Sunday, August 8, 2010
The Bulldog's Background
Putting the pieces together, and looking through my note book after the writing workshop, I had to laugh out loud, when I realized how the bulldog poem had “materialized”:
Friday: A member of the writing group I attend sends some very sad poems. I wished I could make her laugh.
Friday evening: First encounter with the teacher of the writing workshop. He is very extrovert, intense, and not quite my vibe.
Saturday morning: On the way to the workshop, I see a bulldog who is tied to the door of a coffee shop and walks in when the door opens.
Writing workshop, morning session: The teacher gets in the way of my creative vibes. He talks too much. It’s all about dreaming, very introspective and personal, and I say to my friend I feel tempted to make up something really silly. My friend and I get reprimanded for talking. She doesn’t like it, either. I try to withhold judgement, give it a chance.
Lunchbreak: We’re supposed to look out for something during our lunch break that will inspire our writing. My friend and I agree we don’t like the workshop and would rather be home. Our conversation drifts off to e-harmony and my friend’s chances of getting married. Time is up before we know it. She decides to skip the afternoon session. I have to stay, I’m classroom assistant.
Writing workshop, afternoon session:
We’re asked to share our inspiration from lunch break. With nothing to share, I offer the morning’s bulldog event (who cares when it happened). Someone else reports a bulldog event, a bulldog puppy chasing a shoe - this idea made it into the poem.
The session gets worse. The teacher doesn’t ask me to share a dream - in which case I’d have to make up something real quick - but we also enact dreams, and I am asked to “float” through the room, enacting the color blue, from a dream someone else shared. Fortunately, the dream was multi-colored, and so I’m not the only person floating around. I’d hate to do a solo on this one.
We learn about Graham Greene, who once had a nervous breakdown, and all the therapist asked of him was to report a dream at 11 am every morning. When Greene ran out of dreams, he started to make things up.
The workshop reaches the stage: “In one of my former lives, when I was best friends with Shakespeare.... Every time I enter the library, Stevenson’s spirit talks to me from the third bookshelf on the right...”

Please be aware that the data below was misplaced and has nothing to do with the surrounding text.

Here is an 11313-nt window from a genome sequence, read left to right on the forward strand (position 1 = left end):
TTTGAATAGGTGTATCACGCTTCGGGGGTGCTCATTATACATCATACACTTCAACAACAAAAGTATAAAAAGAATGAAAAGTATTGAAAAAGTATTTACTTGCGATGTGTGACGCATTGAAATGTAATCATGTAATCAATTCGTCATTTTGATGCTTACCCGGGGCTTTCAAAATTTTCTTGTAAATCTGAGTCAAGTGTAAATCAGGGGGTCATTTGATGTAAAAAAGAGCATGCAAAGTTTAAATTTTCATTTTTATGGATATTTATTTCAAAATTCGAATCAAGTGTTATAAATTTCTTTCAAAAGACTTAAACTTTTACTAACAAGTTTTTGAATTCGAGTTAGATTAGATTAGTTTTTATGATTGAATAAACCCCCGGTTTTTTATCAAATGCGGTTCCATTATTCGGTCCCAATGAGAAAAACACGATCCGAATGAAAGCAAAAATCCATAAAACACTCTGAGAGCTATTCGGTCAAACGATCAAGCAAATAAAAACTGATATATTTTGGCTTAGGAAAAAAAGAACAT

I begin to fill my notebook with abstract art, and write down random quotes from the discussion.
“You must speak the role you play.”
T I B S, T I B S - I try to draw 3- dimensional letters. The abbreviation stands for: This Is Bull Sh... (excuse me! ). I don’t dare write it out, because we sit in a circle, and what if he goes around and catches the classroom assistant....
Earlier on, we have been asked to express our life’s purpose in one statement (good grief, not here..! ) and I have committed to truth and authenticity. I’m not sure I would have the courage to stand up for it in this situation - it’s not worth it.
I make an effort to reconstruct from memory the drawing of a cat I saw on a light switch a couple of days before. It comes out slightly different, though pretty good.
More quotes. Sometimes, I can’t write fast enough, and write down whatever I hear at the moment, or make up my own comments (cursive)
“Free flow - don’t be controlling when you talk to the other side” You just never know...
“ Real is what works - Jung”
“Caesar feared the woman seers who went up in the trees” and dissolved into thin air like a spirit ( 3 arrows darting upward) online!
“ We share, we have a discipline practice.”
“Could any of this play out in the future?” I sure hope not!
“It’s very good for self study - some dreams just don’t deliver, no matter what you do -’you just get very emotional and shove them in the trash can”
The Big Brown Bulldog sat on the floor.....
The line suddenly appeared in my mind, and once I had written it down, the rhythm and the memory of the scene, which went through my mind like a video, just pulled me along. We had 15 minutes to finish a work on a topic of our choice, and the bulldog persisted. I shared the poem, earning the appreciation of the group and the teacher: “What a delight. You appear so serious, and then you come up with this humorous poem.”
I don’t do a lot of silly stuff. Maybe this was a message from the “other side”, telling me to nourish and further develop my funny bone.